In his Al Hammadi Lecture at the Royal College of Physicians of Edinburgh, John Urquhart (2006), professor of biopharmaceutical sciences at the University of California at San Francisco, contrasted Ibn Sina’s Canon of Medicine (c. 1012) with Osler’s Principles and Practice of Medicine (Osler 1892). Urquhart asked himself which of the two books he would want if he was marooned and in need of a guide for practical medicine. He opted for Ibn Sina’s Canon because the book presents an integrated view of surgery and medicine. Ibn Sina tells his readers, for example, how to judge the margin of healthy tissue to remove with an amputation 1 . In contrast, Osler shunned intervention in his Principles and Practice of Medicine. The enduring respect in the 21st century for a book written a millennium earlier is testimony to Ibn Sina’s achievement.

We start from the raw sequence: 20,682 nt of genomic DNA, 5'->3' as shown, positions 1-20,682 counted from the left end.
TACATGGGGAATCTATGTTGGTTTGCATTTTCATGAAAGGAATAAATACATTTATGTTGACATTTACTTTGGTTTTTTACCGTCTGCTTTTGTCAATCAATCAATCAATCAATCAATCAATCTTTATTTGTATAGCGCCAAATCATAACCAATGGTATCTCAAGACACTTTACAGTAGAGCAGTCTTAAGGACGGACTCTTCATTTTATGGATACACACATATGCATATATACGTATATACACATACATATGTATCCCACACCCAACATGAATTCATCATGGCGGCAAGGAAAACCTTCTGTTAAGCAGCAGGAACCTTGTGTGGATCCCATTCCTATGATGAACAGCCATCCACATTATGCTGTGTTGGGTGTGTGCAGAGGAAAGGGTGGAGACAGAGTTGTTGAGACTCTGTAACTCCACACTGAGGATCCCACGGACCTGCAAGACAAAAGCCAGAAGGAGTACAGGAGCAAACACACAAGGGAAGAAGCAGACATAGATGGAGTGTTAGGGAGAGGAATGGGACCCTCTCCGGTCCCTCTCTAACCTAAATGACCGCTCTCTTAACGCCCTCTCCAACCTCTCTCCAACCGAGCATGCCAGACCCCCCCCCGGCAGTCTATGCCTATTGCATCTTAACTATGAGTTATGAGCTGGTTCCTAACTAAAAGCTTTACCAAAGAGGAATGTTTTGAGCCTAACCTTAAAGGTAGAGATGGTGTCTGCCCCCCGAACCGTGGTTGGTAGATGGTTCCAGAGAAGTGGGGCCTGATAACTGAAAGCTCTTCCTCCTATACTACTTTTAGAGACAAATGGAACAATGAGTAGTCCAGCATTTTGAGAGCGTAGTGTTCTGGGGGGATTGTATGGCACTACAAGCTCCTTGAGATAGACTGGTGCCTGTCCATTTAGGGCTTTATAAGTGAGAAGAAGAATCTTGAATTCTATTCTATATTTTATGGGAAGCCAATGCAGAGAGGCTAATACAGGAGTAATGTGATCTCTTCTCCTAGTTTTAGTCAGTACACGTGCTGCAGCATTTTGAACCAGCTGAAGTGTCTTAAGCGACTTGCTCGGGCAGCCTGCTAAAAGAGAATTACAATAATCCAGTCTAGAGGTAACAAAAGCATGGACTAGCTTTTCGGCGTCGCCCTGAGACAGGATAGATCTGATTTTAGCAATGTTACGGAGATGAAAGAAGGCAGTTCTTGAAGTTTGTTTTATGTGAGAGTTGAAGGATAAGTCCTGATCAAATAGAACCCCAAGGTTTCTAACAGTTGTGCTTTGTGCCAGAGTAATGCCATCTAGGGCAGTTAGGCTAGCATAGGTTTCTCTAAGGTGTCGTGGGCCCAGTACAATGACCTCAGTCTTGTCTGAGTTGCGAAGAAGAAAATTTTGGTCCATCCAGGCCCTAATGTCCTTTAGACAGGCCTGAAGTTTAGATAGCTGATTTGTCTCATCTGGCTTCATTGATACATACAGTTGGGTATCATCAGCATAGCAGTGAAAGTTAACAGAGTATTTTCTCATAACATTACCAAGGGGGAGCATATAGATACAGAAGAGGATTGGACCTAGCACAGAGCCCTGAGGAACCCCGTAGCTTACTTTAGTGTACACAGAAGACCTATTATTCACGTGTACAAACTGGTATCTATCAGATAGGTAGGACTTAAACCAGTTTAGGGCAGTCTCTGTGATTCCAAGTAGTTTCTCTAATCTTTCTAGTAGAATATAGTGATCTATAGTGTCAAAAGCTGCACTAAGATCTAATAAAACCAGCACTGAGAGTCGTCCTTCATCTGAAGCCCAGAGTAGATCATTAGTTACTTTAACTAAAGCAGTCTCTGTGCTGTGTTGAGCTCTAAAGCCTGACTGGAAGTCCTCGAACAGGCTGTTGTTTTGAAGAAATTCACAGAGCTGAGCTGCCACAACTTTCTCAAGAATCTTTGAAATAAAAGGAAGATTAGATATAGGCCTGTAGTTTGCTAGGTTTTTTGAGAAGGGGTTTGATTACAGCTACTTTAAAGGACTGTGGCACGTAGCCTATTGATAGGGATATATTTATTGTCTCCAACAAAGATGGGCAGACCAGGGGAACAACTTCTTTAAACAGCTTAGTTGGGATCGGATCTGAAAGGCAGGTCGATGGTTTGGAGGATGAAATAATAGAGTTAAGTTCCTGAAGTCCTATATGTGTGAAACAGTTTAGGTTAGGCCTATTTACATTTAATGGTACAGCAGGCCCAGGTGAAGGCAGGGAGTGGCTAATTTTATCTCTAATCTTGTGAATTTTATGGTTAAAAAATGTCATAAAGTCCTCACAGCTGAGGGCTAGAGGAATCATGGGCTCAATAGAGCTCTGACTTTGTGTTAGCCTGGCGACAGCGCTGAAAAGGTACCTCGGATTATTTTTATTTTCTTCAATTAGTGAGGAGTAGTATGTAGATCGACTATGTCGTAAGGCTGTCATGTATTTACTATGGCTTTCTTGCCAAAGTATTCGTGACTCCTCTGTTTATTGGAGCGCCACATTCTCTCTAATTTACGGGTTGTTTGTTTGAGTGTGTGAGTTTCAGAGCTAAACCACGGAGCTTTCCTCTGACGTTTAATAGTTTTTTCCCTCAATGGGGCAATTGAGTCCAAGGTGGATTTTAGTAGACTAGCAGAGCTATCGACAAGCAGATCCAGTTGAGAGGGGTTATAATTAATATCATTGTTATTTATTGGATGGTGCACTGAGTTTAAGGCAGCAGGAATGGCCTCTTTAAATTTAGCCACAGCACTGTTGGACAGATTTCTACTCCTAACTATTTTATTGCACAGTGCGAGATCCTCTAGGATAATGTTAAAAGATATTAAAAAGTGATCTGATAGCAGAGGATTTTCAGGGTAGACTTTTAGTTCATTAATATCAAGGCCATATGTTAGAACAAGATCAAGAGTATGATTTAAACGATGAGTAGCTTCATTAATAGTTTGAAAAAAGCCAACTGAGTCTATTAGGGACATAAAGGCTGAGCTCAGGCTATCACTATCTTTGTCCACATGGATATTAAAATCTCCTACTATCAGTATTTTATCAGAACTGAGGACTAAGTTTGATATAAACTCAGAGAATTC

Abu Ali al-Husayn ibn Abd Allah ibn Sina (known as Avicenna in Europe) was born about 980 CE (370 H), near Bukhara, where his family moved soon after his birth (Mahdi et al. 1987). Bukhara had been for centuries the glory of the Persian Empire, but the empire was falling apart into smaller kingdoms under the pressure of Arab invasions. This was one of the reasons that Ibn Sina had to move several times during his life. Despite this, he managed to write several outstanding books, which went on to influence the concepts and principles of scholars for centuries.